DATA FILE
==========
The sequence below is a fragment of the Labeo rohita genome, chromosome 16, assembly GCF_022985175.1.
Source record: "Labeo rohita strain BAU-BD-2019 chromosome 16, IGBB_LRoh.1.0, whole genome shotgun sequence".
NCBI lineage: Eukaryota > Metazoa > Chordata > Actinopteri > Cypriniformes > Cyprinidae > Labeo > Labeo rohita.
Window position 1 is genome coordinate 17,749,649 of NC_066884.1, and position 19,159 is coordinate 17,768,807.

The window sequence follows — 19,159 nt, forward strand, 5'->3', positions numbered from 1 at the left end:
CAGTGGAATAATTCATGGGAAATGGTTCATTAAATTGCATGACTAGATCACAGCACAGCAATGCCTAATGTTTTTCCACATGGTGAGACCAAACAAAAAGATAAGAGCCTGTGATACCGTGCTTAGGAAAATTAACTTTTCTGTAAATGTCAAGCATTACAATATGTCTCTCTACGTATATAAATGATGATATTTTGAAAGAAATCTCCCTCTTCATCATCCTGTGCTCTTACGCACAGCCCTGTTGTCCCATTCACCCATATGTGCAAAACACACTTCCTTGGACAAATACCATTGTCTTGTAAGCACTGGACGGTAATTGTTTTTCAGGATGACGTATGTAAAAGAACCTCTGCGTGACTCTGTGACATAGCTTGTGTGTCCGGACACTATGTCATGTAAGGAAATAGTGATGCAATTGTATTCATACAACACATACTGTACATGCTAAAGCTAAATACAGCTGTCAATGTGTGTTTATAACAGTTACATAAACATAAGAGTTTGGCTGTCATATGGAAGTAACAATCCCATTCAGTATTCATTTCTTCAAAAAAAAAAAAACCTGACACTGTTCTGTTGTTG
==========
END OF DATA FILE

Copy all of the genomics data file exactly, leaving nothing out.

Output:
The sequence below is a fragment of the Labeo rohita genome, chromosome 16, assembly GCF_022985175.1.
Source record: "Labeo rohita strain BAU-BD-2019 chromosome 16, IGBB_LRoh.1.0, whole genome shotgun sequence".
NCBI lineage: Eukaryota > Metazoa > Chordata > Actinopteri > Cypriniformes > Cyprinidae > Labeo > Labeo rohita.
Window position 1 is genome coordinate 17,749,649 of NC_066884.1, and position 19,159 is coordinate 17,768,807.

The window sequence follows — 19,159 nt, forward strand, 5'->3', positions numbered from 1 at the left end:
CAGTGGAATAATTCATGGGAAATGGTTCATTAAATTGCATGACTAGATCACAGCACAGCAATGCCTAATGTTTTTCCACATGGTGAGACCAAACAAAAAGATAAGAGCCTGTGATACCGTGCTTAGGAAAATTAACTTTTCTGTAAATGTCAAGCATTACAATATGTCTCTCTACGTATATAAATGATGATATTTTGAAAGAAATCTCCCTCTTCATCATCCTGTGCTCTTACGCACAGCCCTGTTGTCCCATTCACCCATATGTGCAAAACACACTTCCTTGGACAAATACCATTGTCTTGTAAGCACTGGACGGTAATTGTTTTTCAGGATGACGTATGTAAAAGAACCTCTGCGTGACTCTGTGACATAGCTTGTGTGTCCGGACACTATGTCATGTAAGGAAATAGTGATGCAATTGTATTCATACAACACATACTGTACATGCTAAAGCTAAATACAGCTGTCAATGTGTGTTTATAACAGTTACATAAACATAAGAGTTTGGCTGTCATATGGAAGTAACAATCCCATTCAGTATTCATTTCTTCAAAAAAAAAAAAACCTGACACTGTTCTGTTGTTG